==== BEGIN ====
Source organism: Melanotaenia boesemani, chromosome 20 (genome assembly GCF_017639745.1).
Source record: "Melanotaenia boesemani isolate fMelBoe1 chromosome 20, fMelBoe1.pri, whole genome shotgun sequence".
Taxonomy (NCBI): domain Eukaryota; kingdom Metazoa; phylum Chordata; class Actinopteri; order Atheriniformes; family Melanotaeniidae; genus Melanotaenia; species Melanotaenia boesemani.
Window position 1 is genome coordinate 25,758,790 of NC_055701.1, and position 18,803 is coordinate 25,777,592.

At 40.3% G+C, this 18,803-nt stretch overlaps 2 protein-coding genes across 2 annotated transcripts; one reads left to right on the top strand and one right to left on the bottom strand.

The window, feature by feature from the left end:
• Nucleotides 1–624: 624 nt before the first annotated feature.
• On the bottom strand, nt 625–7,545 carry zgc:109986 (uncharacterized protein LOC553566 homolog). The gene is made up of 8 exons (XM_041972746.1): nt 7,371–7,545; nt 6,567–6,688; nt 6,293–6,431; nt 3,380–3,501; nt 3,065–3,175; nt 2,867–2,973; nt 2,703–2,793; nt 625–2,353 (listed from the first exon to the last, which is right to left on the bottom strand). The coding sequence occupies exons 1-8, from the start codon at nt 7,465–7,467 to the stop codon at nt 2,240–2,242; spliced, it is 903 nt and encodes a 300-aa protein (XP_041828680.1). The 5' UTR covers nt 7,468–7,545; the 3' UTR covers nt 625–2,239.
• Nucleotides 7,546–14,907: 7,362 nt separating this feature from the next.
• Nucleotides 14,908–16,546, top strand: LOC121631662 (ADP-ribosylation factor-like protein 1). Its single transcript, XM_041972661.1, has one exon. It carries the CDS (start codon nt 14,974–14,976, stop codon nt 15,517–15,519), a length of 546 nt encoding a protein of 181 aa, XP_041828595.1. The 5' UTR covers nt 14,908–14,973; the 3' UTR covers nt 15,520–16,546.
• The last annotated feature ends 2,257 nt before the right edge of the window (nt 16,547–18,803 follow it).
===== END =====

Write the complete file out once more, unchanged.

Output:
Source organism: Melanotaenia boesemani, chromosome 20 (genome assembly GCF_017639745.1).
Source record: "Melanotaenia boesemani isolate fMelBoe1 chromosome 20, fMelBoe1.pri, whole genome shotgun sequence".
Taxonomy (NCBI): domain Eukaryota; kingdom Metazoa; phylum Chordata; class Actinopteri; order Atheriniformes; family Melanotaeniidae; genus Melanotaenia; species Melanotaenia boesemani.
Window position 1 is genome coordinate 25,758,790 of NC_055701.1, and position 18,803 is coordinate 25,777,592.

At 40.3% G+C, this 18,803-nt stretch overlaps 2 protein-coding genes across 2 annotated transcripts; one reads left to right on the top strand and one right to left on the bottom strand.

The window, feature by feature from the left end:
• Nucleotides 1–624: 624 nt before the first annotated feature.
• On the bottom strand, nt 625–7,545 carry zgc:109986 (uncharacterized protein LOC553566 homolog). The gene is made up of 8 exons (XM_041972746.1): nt 7,371–7,545; nt 6,567–6,688; nt 6,293–6,431; nt 3,380–3,501; nt 3,065–3,175; nt 2,867–2,973; nt 2,703–2,793; nt 625–2,353 (listed from the first exon to the last, which is right to left on the bottom strand). The coding sequence occupies exons 1-8, from the start codon at nt 7,465–7,467 to the stop codon at nt 2,240–2,242; spliced, it is 903 nt and encodes a 300-aa protein (XP_041828680.1). The 5' UTR covers nt 7,468–7,545; the 3' UTR covers nt 625–2,239.
• Nucleotides 7,546–14,907: 7,362 nt separating this feature from the next.
• Nucleotides 14,908–16,546, top strand: LOC121631662 (ADP-ribosylation factor-like protein 1). Its single transcript, XM_041972661.1, has one exon. It carries the CDS (start codon nt 14,974–14,976, stop codon nt 15,517–15,519), a length of 546 nt encoding a protein of 181 aa, XP_041828595.1. The 5' UTR covers nt 14,908–14,973; the 3' UTR covers nt 15,520–16,546.
• The last annotated feature ends 2,257 nt before the right edge of the window (nt 16,547–18,803 follow it).